Senior Noah Ruden has always received cheers when he has been on the ice. But for three and a half years, they were the cheers that Al Montoya’s backup gets. You know what I’m talking about. The polite “Oh yay, isn’t it great that Noah’s getting some minutes,” cheers.

Roshan Reddy

He wasn’t supposed to start. Montoya was Michigan’s glory boy, heralded as the next Steve Shields or Marty Turco. Ruden was the next Kevin O’Malley, L.J. Scarpace or Chris Gordon. You don’t know who they are? My point exactly.

And after Montoya led the United States junior team to its first world championship, he was almost untouchable. Then, once he left Michigan for the Hartford Wolfpack – an affiliate of the New York Rangers – freshman Billy Sauer was heralded as the next Al Montoya.

Sauer earned his starts early in the season, but he has looked uncomfortable during recent games, opening the door for Ruden.

Ruden is receiving cheers again these days, but they’re more like the ones he heard the fans give Montoya. Lately, he’s been responsible for keeping Michigan afloat in games. Last night was no different.

Throughout the first period, the Wolverines dominated. They created easy shots and potted three goals. But once the second period started, it was Western Michigan that was getting the easy chances. Not the turnaround you want to see, but Ruden put on a highlight show, making key saves on point blank shots.

At one point, the Broncos found their way into the Michigan zone and created several short-handed chances from close range that Ruden managed to turn aside. And just a few minutes later, Ruden was forced to stop two point-blank shots, including one by Western Michigan’s star forward Brent Walton.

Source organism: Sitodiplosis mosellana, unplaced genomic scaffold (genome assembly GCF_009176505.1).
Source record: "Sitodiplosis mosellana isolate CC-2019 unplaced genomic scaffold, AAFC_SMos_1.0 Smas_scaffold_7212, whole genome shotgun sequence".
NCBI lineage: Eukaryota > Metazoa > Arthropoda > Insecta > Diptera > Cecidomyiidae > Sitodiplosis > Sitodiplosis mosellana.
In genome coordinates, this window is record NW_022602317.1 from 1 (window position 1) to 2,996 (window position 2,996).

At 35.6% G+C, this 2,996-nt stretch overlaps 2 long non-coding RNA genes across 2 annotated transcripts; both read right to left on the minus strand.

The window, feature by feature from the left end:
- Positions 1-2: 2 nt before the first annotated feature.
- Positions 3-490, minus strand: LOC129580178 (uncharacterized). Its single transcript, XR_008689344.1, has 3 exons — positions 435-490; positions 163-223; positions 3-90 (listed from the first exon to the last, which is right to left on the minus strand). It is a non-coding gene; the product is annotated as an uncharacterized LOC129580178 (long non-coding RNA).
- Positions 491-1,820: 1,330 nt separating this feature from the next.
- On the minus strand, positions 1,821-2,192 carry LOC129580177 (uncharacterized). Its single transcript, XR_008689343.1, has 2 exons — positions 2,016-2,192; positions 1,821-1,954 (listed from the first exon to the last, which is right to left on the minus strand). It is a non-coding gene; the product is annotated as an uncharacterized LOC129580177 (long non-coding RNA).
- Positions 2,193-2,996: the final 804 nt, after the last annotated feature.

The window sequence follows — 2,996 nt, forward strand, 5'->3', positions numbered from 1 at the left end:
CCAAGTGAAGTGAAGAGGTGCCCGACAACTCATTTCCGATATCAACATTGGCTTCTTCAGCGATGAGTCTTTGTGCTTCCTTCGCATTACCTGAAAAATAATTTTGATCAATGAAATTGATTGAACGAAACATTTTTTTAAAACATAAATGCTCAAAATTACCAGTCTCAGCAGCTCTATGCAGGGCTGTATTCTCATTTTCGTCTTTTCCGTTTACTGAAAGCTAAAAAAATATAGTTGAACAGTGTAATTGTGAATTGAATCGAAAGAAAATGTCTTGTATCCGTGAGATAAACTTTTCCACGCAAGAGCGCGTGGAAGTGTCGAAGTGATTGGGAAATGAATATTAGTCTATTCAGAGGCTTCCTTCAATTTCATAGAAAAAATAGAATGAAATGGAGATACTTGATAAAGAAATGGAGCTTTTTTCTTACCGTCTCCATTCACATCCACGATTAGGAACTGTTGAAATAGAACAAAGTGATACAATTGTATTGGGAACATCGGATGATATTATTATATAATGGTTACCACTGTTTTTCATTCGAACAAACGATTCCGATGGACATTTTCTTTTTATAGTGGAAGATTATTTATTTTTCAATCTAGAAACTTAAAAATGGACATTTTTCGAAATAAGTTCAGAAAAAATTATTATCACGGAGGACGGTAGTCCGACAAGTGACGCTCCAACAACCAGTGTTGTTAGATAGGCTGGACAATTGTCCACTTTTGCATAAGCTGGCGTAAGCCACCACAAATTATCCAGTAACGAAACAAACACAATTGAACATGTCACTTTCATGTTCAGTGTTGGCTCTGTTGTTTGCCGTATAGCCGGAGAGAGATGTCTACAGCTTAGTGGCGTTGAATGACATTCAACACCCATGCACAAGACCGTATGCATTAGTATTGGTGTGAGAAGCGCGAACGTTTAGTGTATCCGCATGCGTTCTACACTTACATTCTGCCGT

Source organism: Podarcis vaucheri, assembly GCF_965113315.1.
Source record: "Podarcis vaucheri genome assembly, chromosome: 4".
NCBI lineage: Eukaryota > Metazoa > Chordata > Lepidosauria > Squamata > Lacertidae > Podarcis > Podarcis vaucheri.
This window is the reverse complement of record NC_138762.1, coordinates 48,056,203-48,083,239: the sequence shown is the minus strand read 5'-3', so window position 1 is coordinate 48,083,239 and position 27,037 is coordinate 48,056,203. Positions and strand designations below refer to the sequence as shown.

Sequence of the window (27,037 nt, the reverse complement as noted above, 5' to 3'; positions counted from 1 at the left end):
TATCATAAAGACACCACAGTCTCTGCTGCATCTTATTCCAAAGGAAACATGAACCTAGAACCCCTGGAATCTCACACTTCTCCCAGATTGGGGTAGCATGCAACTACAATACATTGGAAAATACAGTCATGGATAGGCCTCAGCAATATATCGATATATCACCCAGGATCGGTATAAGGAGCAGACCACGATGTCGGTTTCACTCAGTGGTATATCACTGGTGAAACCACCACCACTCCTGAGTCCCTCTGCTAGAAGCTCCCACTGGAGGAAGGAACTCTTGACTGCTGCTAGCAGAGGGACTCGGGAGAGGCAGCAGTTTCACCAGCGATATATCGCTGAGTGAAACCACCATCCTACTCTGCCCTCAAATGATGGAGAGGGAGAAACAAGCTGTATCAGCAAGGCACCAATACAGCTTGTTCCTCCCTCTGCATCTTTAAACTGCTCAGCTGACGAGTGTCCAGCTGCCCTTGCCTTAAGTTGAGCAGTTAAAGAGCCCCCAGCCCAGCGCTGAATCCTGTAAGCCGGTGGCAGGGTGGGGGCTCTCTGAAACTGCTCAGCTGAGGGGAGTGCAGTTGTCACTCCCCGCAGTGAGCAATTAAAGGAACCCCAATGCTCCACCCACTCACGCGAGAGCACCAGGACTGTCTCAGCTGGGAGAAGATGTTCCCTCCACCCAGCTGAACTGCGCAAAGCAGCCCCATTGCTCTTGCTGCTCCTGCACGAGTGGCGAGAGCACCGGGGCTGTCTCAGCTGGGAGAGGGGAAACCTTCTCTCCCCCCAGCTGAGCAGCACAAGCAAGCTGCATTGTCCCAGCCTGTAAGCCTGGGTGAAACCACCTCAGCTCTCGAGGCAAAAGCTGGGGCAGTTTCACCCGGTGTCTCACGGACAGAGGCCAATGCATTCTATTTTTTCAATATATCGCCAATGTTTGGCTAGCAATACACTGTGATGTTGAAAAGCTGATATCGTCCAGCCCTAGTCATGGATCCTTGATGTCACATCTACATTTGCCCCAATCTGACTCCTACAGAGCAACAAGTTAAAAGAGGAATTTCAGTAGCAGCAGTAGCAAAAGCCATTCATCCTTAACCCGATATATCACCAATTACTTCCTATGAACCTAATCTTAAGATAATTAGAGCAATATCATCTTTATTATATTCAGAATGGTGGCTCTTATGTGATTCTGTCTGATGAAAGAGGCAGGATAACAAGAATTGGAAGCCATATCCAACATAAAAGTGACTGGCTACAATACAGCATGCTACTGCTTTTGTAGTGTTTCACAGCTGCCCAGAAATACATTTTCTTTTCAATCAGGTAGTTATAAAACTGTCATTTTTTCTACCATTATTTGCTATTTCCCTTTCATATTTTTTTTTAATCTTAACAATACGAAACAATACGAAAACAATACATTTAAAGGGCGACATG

With 9:32 remaining in the game, Ruden finally cracked. Walton slotted a short-handed goal past him from just in front of the net. The officials had signaled a delayed penalty, but Walton was wide open and slid one past Ruden before Michigan could touch the puck.

Ruden would have loved a shutout, but he can take pride in calming the storm called Michigan hockey. The past month has been a tumultuous time for the Wolverines, but Ruden has been consistent in the net. This past weekend, he was peppered with 41 shots by Ohio State – including many on odd-man rushes – but he came up with a career-high 39 saves.

And at Lawson Arena last night, he gave up just one goal and made 25 saves in the process.

Though cheers might not have been the same at a road game, the handful of Michigan fans in attendance let Ruden know they appreciated his efforts. There were repeated cheers of “Goalie, Sieve” and “No-ah Ru-den” from a quartet perched at the edge of the Western Michigan student section.

As the clock wound down, the play started to get scrappy, even sloppy, but Ruden still stood tall in the Michigan net. He rarely made a false move, and temporarily looked like he took himself to another world when a fight broke out in front of his net.

His patience is a sign that Ruden did more than look-on and take stats while he sat behind Montoya for three years. Assistant coach Billy Powers said that the coaching staff began seeing signs that Ruden could be a starter last year. He knows that he’s always been ready.

“I thought that I was better than a backup,” Ruden said. “It was just a matter of getting a chance. Some people know that they are going to be backups, but I told myself that I could be more.”

And how right he was. His record doesn’t necessarily speak to his play. Despite the fact that he is just 3-3 since earning regular starts in January, Ruden’s more impressive numbers are his saves. In his five starts, he stopped 35, 26, 31, 39 and 25 saves.

Ruden has a simple philosophy going into each game: he wants to give his team the chance to win. If he continues to turn aside more than 30 shots a game, he will certainly be successful in accomplishing that goal.

Dowd can be reached at jvdowd@umich.edu

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